Tim Cullen is turning his attention to fluid dynamics but not sure what the end result will be – go to http://malagabay.wordpress.com/2014/10/03/couette-flow-1-viscosity/ … which may have repercussions on a lot of things we take for granted. He says there is no settled science involved because of natural complexities recognised by physicists, as such, and the use of approximations and exceptions and various controversies that have developed over the years. A good science subject then.
In other words, viscosity of some fluids may depend on features not in the mainstream models. For example, a magneto rheological fluid becomes thicker when subject to a magnetic field, almost to the point of becoming like a solid. Some people have even claimed amorphous solids, produced from liquids, such as glass and various polymers, are actually liquids. I thought this was interesting as flint (found within chalk deposits) is formed from a viscuous liquid – a jelly like substance that on occasion wrapped itself around marine creatures such as sponges and preserved them as fossils. The origin of flint is a geological mystery – although mainstream might say otherwise. Flint is like glass – and was used like glass on some occasions, to cut things and to clean animal hides or scrape flesh from bones etc. It splits apart and was used to make arrows and barbs.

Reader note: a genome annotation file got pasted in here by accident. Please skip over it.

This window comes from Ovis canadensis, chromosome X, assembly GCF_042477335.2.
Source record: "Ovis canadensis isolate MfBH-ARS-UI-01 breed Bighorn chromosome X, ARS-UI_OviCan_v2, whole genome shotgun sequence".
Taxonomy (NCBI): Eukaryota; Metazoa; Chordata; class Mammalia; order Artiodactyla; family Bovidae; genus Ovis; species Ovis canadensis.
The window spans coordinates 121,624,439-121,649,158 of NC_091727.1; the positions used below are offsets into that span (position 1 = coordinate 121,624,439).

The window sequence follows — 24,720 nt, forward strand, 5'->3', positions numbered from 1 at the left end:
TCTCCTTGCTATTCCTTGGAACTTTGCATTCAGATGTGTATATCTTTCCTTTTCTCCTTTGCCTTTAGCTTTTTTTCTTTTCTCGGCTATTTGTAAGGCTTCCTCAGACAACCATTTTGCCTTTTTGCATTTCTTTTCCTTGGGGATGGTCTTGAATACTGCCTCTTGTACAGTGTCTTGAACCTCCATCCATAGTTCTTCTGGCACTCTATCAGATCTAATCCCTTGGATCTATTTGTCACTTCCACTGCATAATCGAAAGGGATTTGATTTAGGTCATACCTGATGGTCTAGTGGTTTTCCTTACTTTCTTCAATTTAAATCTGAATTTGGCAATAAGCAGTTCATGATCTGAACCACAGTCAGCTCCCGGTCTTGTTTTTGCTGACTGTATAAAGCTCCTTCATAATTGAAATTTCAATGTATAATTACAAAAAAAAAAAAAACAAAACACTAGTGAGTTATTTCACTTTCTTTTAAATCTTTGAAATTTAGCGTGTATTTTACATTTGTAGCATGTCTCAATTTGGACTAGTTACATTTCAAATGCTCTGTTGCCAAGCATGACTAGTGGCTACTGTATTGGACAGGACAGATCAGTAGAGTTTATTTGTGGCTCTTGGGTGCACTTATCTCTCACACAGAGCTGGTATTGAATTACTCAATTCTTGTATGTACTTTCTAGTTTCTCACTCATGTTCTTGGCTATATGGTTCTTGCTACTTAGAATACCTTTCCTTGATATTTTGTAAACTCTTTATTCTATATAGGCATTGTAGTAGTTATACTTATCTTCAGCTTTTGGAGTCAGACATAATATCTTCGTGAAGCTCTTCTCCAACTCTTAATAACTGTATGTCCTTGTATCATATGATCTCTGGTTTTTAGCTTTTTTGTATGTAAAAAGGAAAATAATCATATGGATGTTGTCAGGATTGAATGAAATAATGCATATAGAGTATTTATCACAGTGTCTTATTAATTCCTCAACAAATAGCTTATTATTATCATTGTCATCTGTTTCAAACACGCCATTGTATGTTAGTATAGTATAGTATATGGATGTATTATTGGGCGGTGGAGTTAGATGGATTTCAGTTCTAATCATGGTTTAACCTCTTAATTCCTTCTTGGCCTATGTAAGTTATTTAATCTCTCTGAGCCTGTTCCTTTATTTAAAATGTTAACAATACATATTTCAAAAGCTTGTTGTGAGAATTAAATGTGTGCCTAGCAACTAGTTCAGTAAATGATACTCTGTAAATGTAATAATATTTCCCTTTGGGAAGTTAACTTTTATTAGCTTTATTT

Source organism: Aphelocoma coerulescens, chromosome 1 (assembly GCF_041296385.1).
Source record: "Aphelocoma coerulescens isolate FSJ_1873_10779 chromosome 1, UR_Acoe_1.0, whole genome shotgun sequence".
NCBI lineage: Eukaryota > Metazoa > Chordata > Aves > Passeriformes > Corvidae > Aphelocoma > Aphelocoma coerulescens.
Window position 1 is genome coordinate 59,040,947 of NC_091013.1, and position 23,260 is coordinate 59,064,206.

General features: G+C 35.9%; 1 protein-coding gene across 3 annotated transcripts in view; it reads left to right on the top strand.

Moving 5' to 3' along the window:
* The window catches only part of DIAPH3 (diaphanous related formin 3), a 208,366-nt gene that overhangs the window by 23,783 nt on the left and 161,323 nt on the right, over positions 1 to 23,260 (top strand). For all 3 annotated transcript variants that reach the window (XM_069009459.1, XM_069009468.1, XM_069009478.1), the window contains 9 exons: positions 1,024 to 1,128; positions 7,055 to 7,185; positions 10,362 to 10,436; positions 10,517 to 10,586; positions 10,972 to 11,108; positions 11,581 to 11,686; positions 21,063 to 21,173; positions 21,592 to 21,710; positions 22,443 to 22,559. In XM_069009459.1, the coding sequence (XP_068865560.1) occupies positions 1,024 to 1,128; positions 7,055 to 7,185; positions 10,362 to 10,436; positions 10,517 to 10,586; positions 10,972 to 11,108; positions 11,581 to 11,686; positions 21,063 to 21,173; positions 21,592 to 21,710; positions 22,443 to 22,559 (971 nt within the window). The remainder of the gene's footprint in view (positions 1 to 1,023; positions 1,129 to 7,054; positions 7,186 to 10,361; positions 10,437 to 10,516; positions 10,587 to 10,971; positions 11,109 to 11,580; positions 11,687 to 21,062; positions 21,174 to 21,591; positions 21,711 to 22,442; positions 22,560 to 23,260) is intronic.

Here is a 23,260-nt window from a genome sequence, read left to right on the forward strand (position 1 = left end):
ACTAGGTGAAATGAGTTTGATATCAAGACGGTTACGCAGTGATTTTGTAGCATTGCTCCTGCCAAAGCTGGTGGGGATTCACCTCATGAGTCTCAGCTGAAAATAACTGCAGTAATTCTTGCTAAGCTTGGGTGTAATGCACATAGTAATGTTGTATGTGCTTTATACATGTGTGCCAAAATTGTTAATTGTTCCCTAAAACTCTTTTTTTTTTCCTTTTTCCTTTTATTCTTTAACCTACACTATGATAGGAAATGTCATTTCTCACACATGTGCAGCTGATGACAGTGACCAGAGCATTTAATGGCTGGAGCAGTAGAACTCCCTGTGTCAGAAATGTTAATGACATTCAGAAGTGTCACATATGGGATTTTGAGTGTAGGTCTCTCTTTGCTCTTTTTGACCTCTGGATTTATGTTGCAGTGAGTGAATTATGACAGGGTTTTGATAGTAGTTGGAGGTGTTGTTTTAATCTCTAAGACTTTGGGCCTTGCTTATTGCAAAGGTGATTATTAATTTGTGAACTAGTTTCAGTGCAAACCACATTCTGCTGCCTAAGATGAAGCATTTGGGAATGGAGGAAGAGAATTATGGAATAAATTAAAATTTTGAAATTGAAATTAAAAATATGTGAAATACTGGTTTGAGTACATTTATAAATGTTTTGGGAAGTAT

Louis Hissink, in the comments, invokes Pollock's observations on water and electrical fields – but does flint have an origin in a massive electro-magnetic event. Was it formed at the K/T boundary?